Week End Blog – Draghi does it again!

Draghi does it again! A headline very appropriate for many financial articles and blogs, including this one. At the press conference, following the decision of the Governing Council of the ECB not to change interest rates, Draghi lifted markets by hinting at more QE. At least that’s how investors ‘understand’ it. Draghi has told ECB staff members to examine the current QE program, stating that ‘QE can be adjusted’. This strongly resembles last year’s routine when Draghi ordered his staff to prepare further measures in November. This was then followed by the announcement of quantitative easing in January. Anyway, in yet another demonstration of Draghi’s credibility, the euro plummeted more than 2% against the US dollar.

Interest rates also dived after Draghi’s comments, sending the 2-year German bond yield to a new all-time low of -0.31% (currently -0.32%). A negative yield of -0.20% is not the lower bound, after all. Longer term bond yields also collapsed with the 10-year yield differential between Italy and Germany narrowing to less than 1%. Party like it’s last April?

More QE to fight lowflation, is what the ECB is all about. And, in all honesty, lowflation is abundant. The German PPI fell 2.1% in September, which was more than expected. The number was the latest in a series of lower than expected PPI numbers, indicating deflationary pressures still linger.

Perhaps the seemingly huge amount of comfort Draghi expressed while hinting at more QE has something to do with the graph below. Given the balance sheet growth of other major central banks, like the BoE, the Fed, and certainly the BoJ, the ECB is far behind. From this perspective it has quite some catching up to do.

The global QE race, that has been going on for years, has sorted some crazy effects. Dwarfed by the size of the ECB, the Swiss Central Bank already had to lower its target rate to a -0.75% to ‘protect’ its currency. For some time now the Swiss sovereign yield curve looks pretty ridiculous, and Draghi’s statements indicate things could even get a little crazier.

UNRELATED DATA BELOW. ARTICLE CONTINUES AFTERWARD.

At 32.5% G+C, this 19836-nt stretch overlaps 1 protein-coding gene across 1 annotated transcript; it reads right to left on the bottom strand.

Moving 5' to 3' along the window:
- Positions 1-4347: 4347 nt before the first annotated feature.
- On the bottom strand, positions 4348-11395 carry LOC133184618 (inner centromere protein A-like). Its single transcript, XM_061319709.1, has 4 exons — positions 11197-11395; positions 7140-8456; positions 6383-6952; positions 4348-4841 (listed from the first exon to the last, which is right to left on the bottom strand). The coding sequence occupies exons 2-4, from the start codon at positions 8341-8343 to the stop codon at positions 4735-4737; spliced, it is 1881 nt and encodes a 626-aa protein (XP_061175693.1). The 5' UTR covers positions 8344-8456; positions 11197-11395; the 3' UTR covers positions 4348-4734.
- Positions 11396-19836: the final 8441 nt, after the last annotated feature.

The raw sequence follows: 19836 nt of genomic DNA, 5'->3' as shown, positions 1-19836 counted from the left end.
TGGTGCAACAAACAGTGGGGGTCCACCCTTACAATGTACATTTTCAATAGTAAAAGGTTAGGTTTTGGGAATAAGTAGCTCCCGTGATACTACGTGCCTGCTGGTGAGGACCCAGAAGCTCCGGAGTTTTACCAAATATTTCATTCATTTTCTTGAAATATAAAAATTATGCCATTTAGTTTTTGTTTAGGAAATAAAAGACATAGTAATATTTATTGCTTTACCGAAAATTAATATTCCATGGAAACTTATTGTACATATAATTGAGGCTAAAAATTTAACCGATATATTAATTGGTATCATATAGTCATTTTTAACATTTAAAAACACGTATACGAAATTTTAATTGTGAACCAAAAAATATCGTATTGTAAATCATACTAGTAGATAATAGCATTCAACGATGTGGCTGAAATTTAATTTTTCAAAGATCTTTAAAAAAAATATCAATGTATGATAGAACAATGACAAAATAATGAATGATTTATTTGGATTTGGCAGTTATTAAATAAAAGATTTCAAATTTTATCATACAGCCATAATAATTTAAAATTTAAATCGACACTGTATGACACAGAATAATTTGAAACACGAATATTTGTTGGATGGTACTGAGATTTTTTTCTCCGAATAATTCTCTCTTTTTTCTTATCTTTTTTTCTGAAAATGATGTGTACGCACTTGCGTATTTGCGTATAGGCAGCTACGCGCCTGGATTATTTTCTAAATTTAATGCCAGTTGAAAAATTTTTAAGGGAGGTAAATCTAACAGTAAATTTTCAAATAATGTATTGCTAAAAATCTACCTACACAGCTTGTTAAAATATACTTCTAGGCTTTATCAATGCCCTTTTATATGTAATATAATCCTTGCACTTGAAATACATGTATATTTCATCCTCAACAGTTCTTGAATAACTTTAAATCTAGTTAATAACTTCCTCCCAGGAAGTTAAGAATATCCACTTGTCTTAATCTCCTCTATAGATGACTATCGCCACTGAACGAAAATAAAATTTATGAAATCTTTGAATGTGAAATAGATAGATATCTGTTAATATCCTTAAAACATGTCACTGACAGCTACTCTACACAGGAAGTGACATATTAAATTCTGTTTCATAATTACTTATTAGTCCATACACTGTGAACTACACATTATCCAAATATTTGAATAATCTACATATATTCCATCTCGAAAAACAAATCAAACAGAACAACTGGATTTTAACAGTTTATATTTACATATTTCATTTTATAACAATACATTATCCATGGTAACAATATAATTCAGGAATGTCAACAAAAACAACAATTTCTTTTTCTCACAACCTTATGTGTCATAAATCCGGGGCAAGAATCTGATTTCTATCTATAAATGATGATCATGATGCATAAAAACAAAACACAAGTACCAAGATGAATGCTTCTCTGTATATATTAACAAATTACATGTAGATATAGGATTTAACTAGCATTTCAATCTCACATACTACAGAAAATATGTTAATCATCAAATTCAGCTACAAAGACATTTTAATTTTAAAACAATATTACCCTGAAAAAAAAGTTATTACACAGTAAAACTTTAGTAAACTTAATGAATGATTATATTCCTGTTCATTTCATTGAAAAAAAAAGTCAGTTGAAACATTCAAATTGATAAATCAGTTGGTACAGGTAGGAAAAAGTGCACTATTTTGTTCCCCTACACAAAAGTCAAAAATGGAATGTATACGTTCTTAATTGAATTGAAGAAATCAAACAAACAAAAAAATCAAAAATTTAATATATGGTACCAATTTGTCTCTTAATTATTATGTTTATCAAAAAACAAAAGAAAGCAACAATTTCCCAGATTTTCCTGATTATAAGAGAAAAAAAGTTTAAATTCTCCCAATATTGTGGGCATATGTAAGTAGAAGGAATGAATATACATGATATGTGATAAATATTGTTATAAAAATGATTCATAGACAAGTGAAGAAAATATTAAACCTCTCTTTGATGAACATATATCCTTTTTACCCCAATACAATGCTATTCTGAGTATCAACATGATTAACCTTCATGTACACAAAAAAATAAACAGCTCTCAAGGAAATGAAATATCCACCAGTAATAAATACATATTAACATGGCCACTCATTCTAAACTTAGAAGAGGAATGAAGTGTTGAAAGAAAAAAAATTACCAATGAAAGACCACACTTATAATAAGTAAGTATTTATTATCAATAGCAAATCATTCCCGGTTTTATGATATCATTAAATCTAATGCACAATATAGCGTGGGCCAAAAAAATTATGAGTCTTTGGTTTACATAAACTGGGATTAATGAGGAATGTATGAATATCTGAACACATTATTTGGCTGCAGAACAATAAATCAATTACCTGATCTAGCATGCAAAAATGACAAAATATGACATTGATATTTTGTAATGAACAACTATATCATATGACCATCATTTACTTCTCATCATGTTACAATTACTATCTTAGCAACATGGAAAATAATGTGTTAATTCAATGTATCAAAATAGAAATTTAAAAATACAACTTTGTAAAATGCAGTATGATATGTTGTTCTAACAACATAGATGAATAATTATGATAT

A quick word on inflation. The ECB’s primary task is to ensure price stability, which is quantified through an inflation level of just below 2%. We have to go back to early 2013 to find such a level. This explains why the ECB is so worked up about inflation. But the graph below adds some perspective. It reminds us that the inflation level is very much dependent on how it’s measured. If the US CPI was calculated in the same way as the Eurozone CPI, things would look even worse in the US. And yet, we perceive lowflation to be a bigger problem for the Eurozone, instead.

Surely, Mr. Draghi has no ulterior motive for increasing the amount of QE. But unintentional positive side effects are, of course, a welcome bonus. The chart below shows that European equities tend to outperform US equities when relative money supply growth is going up in the Eurozone. With more QE on the way, and, equally important, improving lending surveys, European stocks could benefit from an increase of QE.

Thank you, Mr. Draghi, for another wonderful show. Moving over to China, which also managed to impress investors. First, economic growth topped forecasts in Q3, with GDP rising 6.9% YoY. That means the China is still slowing, but less than anticipated. As always, Chinese macro data have to be taken with a grain of salt. The Bloomberg monthly GDP estimate is trailing the reported number for quite some time now. But still, some signs of stabilization are starting to appear.

But just to make sure it means business China, one day after Draghi’s comments, lowered interest rates and the reserve requirement for banks. Suddenly, central banks bazooka’s are all over the place. More stimulus was expected, but Chinese timing remains inimitable. You just never know when they will act. Anyway, as of Saturday the 1-year lending rate is 4.35%.

Lower rates and better than expected GDP growth do not take away China’s debt problem. Quite the contrary! Lowering rates and the reserve requirement ratio will entice companies to take even more debt. But that’s of no concern now, right?

Two to go. Until this week, pessimism about company earnings was growing. The graph below shows that periods in which earnings come down significantly are rare. But they are also very bad for equities, so the ‘earnings-anxiety in markets is understandable. But as Amazon, Google (or Alphabet) and Microsoft neatly demonstrated, the earnings recession has not yet arrived!

Finally, a great chart by Max Roser to end this Week End Blog. Poverty has fallen dramatically over time. So, ‘yes’ there is much more work to do, but we should not deny we have made some serious steps in eliminating poverty.

Thank you for reading the Week End Blog. Enjoy your weekend!

 

 

 

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